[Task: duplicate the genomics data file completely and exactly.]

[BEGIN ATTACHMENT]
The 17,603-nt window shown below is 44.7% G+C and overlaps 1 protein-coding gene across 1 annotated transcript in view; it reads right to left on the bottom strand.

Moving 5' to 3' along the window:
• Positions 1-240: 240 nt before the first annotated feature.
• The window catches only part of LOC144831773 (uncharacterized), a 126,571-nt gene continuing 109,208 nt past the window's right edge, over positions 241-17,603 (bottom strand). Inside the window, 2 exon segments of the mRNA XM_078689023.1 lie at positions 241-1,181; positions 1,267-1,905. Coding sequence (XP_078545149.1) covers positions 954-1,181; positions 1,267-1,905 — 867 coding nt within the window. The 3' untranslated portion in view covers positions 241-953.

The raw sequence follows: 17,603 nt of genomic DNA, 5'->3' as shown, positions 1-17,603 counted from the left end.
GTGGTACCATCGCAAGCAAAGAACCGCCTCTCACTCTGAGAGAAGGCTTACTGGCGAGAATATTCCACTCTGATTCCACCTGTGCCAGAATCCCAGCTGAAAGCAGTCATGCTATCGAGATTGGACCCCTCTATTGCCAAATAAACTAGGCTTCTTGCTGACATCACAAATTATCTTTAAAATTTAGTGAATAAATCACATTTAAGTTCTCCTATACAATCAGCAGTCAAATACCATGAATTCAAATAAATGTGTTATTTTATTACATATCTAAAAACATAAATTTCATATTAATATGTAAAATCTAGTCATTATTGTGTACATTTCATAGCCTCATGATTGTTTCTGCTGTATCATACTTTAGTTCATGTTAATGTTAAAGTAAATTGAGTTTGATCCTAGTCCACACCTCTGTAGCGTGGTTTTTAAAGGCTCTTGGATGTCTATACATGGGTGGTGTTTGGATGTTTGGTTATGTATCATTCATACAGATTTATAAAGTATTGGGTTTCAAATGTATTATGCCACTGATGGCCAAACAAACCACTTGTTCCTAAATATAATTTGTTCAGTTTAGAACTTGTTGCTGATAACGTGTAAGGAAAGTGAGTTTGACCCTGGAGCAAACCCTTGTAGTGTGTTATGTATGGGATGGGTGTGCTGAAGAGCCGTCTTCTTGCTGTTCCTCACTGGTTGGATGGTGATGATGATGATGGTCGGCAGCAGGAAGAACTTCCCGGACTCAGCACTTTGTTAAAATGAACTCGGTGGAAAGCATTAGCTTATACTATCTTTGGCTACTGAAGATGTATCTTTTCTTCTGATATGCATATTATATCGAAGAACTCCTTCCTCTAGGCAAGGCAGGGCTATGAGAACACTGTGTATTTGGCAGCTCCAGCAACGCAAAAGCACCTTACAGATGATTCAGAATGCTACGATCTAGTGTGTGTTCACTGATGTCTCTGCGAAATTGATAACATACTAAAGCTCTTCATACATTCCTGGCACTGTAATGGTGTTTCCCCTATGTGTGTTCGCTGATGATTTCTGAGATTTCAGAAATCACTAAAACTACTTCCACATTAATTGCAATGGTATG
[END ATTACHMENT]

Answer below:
The 17,603-nt window shown below is 44.7% G+C and overlaps 1 protein-coding gene across 1 annotated transcript in view; it reads right to left on the bottom strand.

Moving 5' to 3' along the window:
• Positions 1-240: 240 nt before the first annotated feature.
• The window catches only part of LOC144831773 (uncharacterized), a 126,571-nt gene continuing 109,208 nt past the window's right edge, over positions 241-17,603 (bottom strand). Inside the window, 2 exon segments of the mRNA XM_078689023.1 lie at positions 241-1,181; positions 1,267-1,905. Coding sequence (XP_078545149.1) covers positions 954-1,181; positions 1,267-1,905 — 867 coding nt within the window. The 3' untranslated portion in view covers positions 241-953.

The raw sequence follows: 17,603 nt of genomic DNA, 5'->3' as shown, positions 1-17,603 counted from the left end.
GTGGTACCATCGCAAGCAAAGAACCGCCTCTCACTCTGAGAGAAGGCTTACTGGCGAGAATATTCCACTCTGATTCCACCTGTGCCAGAATCCCAGCTGAAAGCAGTCATGCTATCGAGATTGGACCCCTCTATTGCCAAATAAACTAGGCTTCTTGCTGACATCACAAATTATCTTTAAAATTTAGTGAATAAATCACATTTAAGTTCTCCTATACAATCAGCAGTCAAATACCATGAATTCAAATAAATGTGTTATTTTATTACATATCTAAAAACATAAATTTCATATTAATATGTAAAATCTAGTCATTATTGTGTACATTTCATAGCCTCATGATTGTTTCTGCTGTATCATACTTTAGTTCATGTTAATGTTAAAGTAAATTGAGTTTGATCCTAGTCCACACCTCTGTAGCGTGGTTTTTAAAGGCTCTTGGATGTCTATACATGGGTGGTGTTTGGATGTTTGGTTATGTATCATTCATACAGATTTATAAAGTATTGGGTTTCAAATGTATTATGCCACTGATGGCCAAACAAACCACTTGTTCCTAAATATAATTTGTTCAGTTTAGAACTTGTTGCTGATAACGTGTAAGGAAAGTGAGTTTGACCCTGGAGCAAACCCTTGTAGTGTGTTATGTATGGGATGGGTGTGCTGAAGAGCCGTCTTCTTGCTGTTCCTCACTGGTTGGATGGTGATGATGATGATGGTCGGCAGCAGGAAGAACTTCCCGGACTCAGCACTTTGTTAAAATGAACTCGGTGGAAAGCATTAGCTTATACTATCTTTGGCTACTGAAGATGTATCTTTTCTTCTGATATGCATATTATATCGAAGAACTCCTTCCTCTAGGCAAGGCAGGGCTATGAGAACACTGTGTATTTGGCAGCTCCAGCAACGCAAAAGCACCTTACAGATGATTCAGAATGCTACGATCTAGTGTGTGTTCACTGATGTCTCTGCGAAATTGATAACATACTAAAGCTCTTCATACATTCCTGGCACTGTAATGGTGTTTCCCCTATGTGTGTTCGCTGATGATTTCTGAGATTTCAGAAATCACTAAAACTACTTCCACATTAATTGCAATGGTATG